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The cast in the Denver Center Theatre Company’s world premiere production of “Sense & Sensibility The Musical.”
Photo By Jennifer M Koskinen

“Choose love.” Enter into the romantic and comedic world Jane Austen invented of the Dashwood sisters: one woman who leads with her head (sense), and the other vulnerability for her heart (sensibility).

Costume designer ESosa encapsulates these antithetical personalities as they quest for love in his costuming of the Denver Center Theatre Company’s musical adaptation and world premiere of “Sense & Sensibility The Musical” running April 5 – May 26.

ESosa captures the romance of the period with 150 original costumes for the romantic comedy bringing his love of color, command of design and fearlessness to the stage just as he does the runway.

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ESosa: fashion designer, costumier, “Project Runway” finalist
Photo Courtesy of DCPA

ESosa, who professed he has an identity crisis choosing between labels as fashion designer or costumier, is a national household name for being a finalist on “Project Runway” season seven.

His title is just a formality as ESosa has (very) successfully forged a lithe bridge between fashion and theatre lined with accolades (a Tony Award nod, and on- and off-Broadway credits just to name a couple). He is currently working on outfitting “Motown: The Musical” on Broadway for spring 2013.

Read 303 Magazine’s Q&A with the rising designer whose period-specific yet modernized designs Denver’s stage is lucky to feature.

303: BECAUSE YOU HAVE A FOOT IN BOTH FASHION DESIGN AND COSTUMING, HOW ARE YOUR APPROACHES TO EACH DESIGN REALM SIMILAR OR DIFFERENT?

ES:It’s very, very similar in my thought process when I’m dressing an actor for the stage or dressing a client for the red carpet; my goal is to make them look their best … I select fabrics for theatre that I know will survive the rigors of being worn eight times a week—perspiration, and wear and tear, so that goes into the planning stages before we get to the making.”

303: IF YOU HAD TO CHOOSE, WOULD YOU OPT TO DESIGN FOR THE RUNWAY OR FOR THE STAGE?

ES:It depends on the day of the week … I approach my fashion as I would theatre, and I approach my theatre as I would fashion … where I bring something different to the table is I can use my fashion background and influences to make the period fresher, of today. I try not to design museum pieces. I like to design clothing that people can relate to and convey a period or a time. I am very true to the silhouette of the period, but where I have a lot of freedom is in the fabric selections and colors, putting stripes and polka dots together—that’s where the fashion side of my brain works—it allows me to add a little more fashioning to theatre stuff.”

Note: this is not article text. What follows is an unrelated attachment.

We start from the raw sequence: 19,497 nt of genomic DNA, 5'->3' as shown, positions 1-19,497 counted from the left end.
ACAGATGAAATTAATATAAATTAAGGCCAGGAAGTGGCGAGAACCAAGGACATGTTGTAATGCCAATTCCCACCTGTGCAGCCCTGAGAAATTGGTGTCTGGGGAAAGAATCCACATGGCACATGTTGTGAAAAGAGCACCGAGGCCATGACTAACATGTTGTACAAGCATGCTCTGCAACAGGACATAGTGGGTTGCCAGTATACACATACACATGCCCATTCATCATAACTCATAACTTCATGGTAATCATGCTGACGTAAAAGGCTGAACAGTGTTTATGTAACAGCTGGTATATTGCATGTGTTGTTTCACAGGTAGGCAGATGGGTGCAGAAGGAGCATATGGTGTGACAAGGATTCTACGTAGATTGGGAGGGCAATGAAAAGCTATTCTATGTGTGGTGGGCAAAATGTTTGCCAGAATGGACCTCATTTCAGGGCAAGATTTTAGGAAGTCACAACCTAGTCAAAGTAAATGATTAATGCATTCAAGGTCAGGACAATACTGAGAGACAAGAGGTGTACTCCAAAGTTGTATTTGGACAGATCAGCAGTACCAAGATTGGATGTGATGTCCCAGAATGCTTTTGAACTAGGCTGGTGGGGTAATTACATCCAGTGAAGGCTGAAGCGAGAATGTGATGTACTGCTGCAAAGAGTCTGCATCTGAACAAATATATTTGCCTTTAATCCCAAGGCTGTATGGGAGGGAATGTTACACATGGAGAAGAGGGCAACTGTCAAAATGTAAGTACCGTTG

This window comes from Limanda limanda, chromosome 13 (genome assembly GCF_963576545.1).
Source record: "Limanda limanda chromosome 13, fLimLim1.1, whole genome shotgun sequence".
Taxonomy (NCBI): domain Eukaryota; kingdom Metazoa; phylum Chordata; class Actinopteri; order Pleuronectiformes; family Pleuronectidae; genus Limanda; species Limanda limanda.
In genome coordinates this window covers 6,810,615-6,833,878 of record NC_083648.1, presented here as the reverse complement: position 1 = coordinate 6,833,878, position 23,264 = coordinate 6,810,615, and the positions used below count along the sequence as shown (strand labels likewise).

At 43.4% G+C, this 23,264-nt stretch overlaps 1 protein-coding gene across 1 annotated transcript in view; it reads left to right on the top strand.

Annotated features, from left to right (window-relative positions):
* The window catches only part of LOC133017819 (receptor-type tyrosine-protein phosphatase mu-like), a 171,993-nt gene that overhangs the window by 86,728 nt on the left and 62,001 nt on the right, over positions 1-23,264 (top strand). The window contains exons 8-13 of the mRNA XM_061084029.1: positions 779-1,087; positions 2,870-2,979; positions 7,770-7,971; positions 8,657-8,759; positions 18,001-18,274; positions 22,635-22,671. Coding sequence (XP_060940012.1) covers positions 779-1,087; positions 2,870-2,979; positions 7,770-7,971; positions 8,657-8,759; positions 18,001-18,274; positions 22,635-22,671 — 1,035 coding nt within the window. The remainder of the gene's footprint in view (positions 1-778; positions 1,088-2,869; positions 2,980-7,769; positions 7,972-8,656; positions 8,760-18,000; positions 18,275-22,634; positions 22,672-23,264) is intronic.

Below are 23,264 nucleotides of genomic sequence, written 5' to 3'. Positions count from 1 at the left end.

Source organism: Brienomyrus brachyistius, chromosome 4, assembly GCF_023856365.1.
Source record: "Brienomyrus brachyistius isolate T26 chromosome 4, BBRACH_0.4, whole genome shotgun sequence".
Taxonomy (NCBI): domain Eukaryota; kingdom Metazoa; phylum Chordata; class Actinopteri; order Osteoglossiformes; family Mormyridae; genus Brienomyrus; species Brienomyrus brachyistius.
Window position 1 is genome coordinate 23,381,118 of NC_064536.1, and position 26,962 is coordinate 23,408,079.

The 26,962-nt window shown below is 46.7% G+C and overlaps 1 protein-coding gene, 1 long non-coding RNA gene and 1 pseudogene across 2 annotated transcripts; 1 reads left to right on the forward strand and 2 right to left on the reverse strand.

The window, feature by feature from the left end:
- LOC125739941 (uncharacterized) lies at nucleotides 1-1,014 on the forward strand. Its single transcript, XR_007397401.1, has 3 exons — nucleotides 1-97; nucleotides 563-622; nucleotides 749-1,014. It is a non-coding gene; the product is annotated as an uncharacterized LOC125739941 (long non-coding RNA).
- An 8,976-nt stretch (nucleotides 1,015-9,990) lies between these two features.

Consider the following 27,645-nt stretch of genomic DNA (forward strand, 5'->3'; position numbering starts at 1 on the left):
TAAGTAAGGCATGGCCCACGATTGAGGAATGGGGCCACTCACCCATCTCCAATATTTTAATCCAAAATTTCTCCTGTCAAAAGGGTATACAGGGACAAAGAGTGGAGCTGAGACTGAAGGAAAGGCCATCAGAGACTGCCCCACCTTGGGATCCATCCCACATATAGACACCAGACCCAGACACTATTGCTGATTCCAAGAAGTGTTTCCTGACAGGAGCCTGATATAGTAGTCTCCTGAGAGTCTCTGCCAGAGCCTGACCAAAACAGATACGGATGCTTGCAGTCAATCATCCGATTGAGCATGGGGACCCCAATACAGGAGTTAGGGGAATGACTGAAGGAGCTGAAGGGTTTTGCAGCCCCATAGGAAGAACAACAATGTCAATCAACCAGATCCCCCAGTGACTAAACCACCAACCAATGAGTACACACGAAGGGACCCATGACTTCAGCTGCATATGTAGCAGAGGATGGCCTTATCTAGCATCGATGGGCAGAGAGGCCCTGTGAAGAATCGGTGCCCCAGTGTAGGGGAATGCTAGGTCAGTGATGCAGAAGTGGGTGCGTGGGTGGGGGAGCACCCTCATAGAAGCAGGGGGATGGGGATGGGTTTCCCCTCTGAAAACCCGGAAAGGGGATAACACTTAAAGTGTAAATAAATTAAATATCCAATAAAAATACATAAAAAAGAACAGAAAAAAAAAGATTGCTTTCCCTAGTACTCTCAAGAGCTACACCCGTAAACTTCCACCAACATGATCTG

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From sketch to stage. One of ESosa’s 150 costume designs for “Sense & Sensibility The Musical”
Photo Courtesy of DCPA

303: HOW DID YOU ENSURE ACCURACY IN YOUR PERIOD-SPECIFIC “SENSE & SENSIBILITY THE MUSICAL” DESIGNS?

ES:Well, my associate Ashley is a Jane Austen fanatic, which was perfect. She knew more about the period than I did, which is great … We did a lot of online [research]… So, I immersed myself in the actuality of the period until we knew exactly what it was, I knew where the bust line was, how long the dresses were, what the men wore, what colors were relevant and factual, and then we went back and flipped it on its head and changed color combinations.”

303: WHAT ARE THE DETAILS FROM THE PERIOD YOU EMPLOYED IN YOUR DESIGNS?

ES: “That’s pretty much called the Empire Period. There’s a lot of sheer, so there’s a lot of organza; there’s a lot of chiffon; there are embroidered laces.”

303: HOW DID YOU BRING THE ROMANCE IN YOUR DESIGNS FOR THE MUSICAL? 

ES: “The romance is in the details: the laces, the sheerness, the sumptuousness of the collars. Fabric is very romantic. Volume is romantic … There’s something about the richness of fabric when we see a lot of it that gives it a different period. Now, we live in a society where everything is really tight, narrow, short, so you get a sense of the body. Then, in that period, it was all about the sheerness of the bust, long sheer sleeves, so you have hints of sexuality and sensuality. It wasn’t so overt as it is now and I think that lent to the romanticism of the period.”